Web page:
The professional interface artists at Apple use Photoshop, just like professional artists everywhere else. But in Mac OS X, they’ve made very little effort to cover their tracks. In Cocoa programs and even a few Carbonized ones, every element of the famous Aqua interface is nothing more than a Photoshop-generated graphics file.
The beauty of graphics files, of course, is that you can edit them. Maybe you just want to adjust the colors. Maybe you found a replacement graphic online. Or maybe you actually want to draw a new graphic from scratch. In each of these cases, by using a program like Photoshop, Photoshop Elements, or GraphicConverter, you can dress up your own desktop in your own way.
In addition to a little artistic talent, all you need to know is how to open the graphics that constitute the interface of each program. The routine generally goes like this:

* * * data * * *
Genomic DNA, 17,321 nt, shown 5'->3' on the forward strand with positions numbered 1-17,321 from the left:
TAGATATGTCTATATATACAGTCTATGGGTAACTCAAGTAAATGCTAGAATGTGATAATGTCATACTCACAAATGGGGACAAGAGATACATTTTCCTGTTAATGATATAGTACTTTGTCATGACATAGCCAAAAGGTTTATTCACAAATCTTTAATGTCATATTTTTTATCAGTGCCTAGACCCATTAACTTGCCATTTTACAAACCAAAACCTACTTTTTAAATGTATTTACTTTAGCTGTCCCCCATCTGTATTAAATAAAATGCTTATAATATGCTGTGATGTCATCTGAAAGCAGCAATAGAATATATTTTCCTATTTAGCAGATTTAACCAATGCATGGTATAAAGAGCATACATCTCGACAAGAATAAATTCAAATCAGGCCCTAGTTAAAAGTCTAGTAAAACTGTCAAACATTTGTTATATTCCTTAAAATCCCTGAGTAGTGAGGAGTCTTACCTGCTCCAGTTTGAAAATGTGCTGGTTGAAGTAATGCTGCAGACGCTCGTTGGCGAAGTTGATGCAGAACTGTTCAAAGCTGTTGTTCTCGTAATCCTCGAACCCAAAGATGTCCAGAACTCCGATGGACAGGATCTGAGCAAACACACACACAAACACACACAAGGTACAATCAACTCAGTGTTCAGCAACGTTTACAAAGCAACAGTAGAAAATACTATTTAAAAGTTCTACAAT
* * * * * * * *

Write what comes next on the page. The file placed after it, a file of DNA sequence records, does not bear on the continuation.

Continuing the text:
In the Finder, open the Applications folder. Control-click the icon of the program you want to edit; choose Show Package Contents from the shortcut menu.
You may remember from Chapter 5 that most Mac OS X programs may look like single icons, but are actually disguised folders containing all of their own support files.
You can choose almost any Cocoa program to edit in this way: Address Book, Chess, iChat, Mail, iPhoto, Safari, iDVD, iMovie, TextEdit, whatever.
Open the Contents→Resources folder.
Inside are the objects of your search: the graphics files (often in TIFF or PDF format) that constitute the ...